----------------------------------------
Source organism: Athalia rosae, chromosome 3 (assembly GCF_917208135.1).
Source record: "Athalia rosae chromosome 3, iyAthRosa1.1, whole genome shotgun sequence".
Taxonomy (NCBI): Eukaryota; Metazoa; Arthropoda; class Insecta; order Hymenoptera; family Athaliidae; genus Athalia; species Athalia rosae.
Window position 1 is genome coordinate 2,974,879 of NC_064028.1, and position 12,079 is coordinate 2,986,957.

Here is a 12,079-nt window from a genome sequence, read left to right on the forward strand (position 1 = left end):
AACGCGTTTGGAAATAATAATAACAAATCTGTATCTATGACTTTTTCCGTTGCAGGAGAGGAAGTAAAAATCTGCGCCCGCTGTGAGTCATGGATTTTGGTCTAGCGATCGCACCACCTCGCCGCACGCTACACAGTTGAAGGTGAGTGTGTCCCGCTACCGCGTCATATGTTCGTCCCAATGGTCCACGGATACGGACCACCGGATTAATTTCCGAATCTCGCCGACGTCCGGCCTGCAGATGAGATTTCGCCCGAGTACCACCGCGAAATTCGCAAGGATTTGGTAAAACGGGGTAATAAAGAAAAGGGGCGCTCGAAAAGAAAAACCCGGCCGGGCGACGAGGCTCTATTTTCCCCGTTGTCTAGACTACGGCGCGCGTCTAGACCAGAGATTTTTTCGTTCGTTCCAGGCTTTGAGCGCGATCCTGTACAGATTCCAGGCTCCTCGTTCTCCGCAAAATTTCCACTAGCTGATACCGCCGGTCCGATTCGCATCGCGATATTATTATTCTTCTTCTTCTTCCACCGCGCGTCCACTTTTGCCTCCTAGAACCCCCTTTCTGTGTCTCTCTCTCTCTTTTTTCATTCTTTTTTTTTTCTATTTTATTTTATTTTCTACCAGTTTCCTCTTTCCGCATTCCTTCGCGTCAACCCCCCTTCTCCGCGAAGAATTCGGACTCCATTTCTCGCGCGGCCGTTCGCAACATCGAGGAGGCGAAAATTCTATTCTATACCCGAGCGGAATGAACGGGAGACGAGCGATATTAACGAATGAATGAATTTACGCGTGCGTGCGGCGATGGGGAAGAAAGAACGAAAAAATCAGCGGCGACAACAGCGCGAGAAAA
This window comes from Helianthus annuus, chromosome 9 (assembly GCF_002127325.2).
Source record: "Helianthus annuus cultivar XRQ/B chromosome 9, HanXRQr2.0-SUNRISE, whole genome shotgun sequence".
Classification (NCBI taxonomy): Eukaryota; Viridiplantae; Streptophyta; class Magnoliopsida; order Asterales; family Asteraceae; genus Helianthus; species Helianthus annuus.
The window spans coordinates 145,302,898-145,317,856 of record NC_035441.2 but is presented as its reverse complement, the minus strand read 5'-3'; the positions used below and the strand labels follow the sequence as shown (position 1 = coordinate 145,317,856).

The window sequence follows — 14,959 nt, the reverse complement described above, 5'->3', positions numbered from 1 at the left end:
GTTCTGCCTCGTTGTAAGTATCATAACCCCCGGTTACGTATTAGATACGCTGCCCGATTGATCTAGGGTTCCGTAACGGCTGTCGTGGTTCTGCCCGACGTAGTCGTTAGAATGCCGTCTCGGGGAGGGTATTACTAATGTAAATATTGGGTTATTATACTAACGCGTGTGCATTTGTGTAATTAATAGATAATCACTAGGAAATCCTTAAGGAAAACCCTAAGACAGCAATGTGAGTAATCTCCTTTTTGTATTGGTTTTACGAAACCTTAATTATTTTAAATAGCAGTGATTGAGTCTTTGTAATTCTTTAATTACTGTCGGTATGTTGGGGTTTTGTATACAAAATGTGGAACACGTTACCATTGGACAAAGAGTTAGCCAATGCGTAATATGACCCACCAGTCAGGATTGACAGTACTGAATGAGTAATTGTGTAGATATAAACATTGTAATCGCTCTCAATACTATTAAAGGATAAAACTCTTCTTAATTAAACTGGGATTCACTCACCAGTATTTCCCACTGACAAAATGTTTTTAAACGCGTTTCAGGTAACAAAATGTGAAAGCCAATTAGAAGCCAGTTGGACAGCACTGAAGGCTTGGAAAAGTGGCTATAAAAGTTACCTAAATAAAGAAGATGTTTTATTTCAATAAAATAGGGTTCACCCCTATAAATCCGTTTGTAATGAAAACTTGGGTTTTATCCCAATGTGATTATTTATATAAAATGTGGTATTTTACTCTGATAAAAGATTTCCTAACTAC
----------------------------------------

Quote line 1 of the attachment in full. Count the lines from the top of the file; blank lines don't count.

Source organism: Athalia rosae, chromosome 3 (assembly GCF_917208135.1).